Rachel Kirby has taken up the knitting needles in her spare moments for about 10 years now, but her latest creation is out of this world.
The PhD student at the Australian National University (ANU) has weaved together two of her passions – knitting and space – to create a solar-system jumper. And now it seems everyone wants one.
“It’s been a fun, unexpected science communication tool,” she says.
“Some of the people who have asked for the pattern have been science teachers, as well as people who love space and I really like that.”
Rachel has been captivated by space since childhood, so when she finished school she pursued planetary geology and cosmochemistry at the ANU Research School of Earth Sciences.
As part of her PhD studies, Rachel examines iron meteorites that have crashed into Earth in the hope of unravelling the mystery of where they came from and how they were formed.
“Not all of them fit into our current models of how iron meteorites formed, which is in the cores of planets that were then broken up and eventually fell to Earth,” she says.
“I’ve also been looking at the relationships between different asteroids and meteorites, and what happens when they impact each other.”
In her free time, Rachel unwinds with knitting.
“My mum taught me to knit about 10 years ago and my grandma taught my mum, so it’s a family history of knitting,” she says.
“I can knit while catching up on Netflix in the evenings. I also have small children and find it’s an activity I can do while also caring for them. While they’re playing LEGO or something, I can stitch. I find it very relaxing.”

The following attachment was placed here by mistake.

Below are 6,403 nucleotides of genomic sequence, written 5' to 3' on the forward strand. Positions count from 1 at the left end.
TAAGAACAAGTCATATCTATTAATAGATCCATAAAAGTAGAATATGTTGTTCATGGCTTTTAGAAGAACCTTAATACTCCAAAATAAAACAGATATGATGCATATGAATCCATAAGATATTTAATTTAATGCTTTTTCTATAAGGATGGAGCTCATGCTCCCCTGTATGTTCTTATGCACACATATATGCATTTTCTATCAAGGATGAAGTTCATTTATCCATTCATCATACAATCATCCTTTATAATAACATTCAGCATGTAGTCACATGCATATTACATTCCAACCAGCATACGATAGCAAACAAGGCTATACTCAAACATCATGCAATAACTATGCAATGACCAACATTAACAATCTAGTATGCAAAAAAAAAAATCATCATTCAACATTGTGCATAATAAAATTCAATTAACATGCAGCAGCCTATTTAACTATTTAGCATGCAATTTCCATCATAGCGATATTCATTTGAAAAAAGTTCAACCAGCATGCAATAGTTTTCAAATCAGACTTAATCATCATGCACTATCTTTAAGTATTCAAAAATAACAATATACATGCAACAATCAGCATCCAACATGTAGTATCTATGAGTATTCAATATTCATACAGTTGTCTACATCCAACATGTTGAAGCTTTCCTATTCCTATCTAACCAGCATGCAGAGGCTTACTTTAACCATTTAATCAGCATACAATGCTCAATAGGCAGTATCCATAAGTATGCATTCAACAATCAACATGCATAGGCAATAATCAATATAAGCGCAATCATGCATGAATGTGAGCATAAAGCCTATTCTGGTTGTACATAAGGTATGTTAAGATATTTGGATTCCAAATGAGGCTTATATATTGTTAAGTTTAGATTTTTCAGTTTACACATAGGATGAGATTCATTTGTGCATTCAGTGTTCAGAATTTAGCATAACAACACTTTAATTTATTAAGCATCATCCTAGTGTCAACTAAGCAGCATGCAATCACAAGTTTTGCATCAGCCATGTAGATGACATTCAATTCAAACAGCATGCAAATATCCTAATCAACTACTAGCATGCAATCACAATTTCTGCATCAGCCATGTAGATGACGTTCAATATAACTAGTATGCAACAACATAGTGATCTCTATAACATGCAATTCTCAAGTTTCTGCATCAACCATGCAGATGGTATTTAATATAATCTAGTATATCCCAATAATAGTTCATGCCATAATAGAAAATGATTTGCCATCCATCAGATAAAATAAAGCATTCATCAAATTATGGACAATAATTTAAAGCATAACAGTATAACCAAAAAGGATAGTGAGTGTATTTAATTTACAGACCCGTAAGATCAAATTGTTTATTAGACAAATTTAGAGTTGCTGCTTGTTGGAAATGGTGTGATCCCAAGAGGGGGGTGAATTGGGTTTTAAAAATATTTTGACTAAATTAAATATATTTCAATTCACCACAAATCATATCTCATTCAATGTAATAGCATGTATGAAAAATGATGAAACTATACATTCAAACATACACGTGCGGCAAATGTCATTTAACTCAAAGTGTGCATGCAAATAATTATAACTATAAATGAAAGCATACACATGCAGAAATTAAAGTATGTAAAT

While she has a few jumpers, dresses and pinafores under her belt, this is the first time she’s designed her own. Her focus was on getting the shape of the jumper right, but she also decided to have some fun and add a solar system pattern.
“Designing jumpers is not just about the kind of pictures and the colours, it’s also about the shape,” she says.
“This was actually a practice jumper to see if I could get that right.”
She had a finished product within a month, just in time for Canberra’s notorious winter. The solar system of eight planets is repeated 16 times around the top of the jumper and keen observers may notice some other astronomical additions.
“I also included the asteroid belt and the Kuiper Belt,” she says.
“Most of our knowledge comes from meteorites that have come from the asteroid belt, so it was important that I included those.”
The belt between Mars and Jupiter is home to millions of asteroids and the dwarf planet Ceres – the largest object in the main asteroid belt. The Kuiper Belt takes up a massive region in the outer solar system beyond the giant gas planets, larger than the main asteroid belt.
My first knitted jumper design – combining my passion for science and fibre arts. Can anyone guess what it is? ? pic.twitter.com/vgZvx5qZXF
— Rachel Kirby (@GeoPlaneteer) June 28, 2022
A noticeable absence is the former planet and now dwarf planet Pluto, which attracted no small controversy when she shared the jumper with her Twitter followers.
“But I stand by my decision,” she says.
Rachel was blown away by the reaction – the post generated thousands of reactions from knitters, scientists and space-lovers alike. She has also received many requests for the pattern.
The bad news – for the moment at least – is that the pattern is currently an “illegible scrawl”, but its release is on the cards.
The tweet has accrued nearly 8000 likes, 549 comments and 386 retweets.
As for what’s next, Rachel has just completed a science paper on what happens when asteroids collide.
“I really want to design a jumper based on that. But I wanted to get the shape right with this one so I could incorporate the findings of my research into another jumper.”
To infinity and beyond.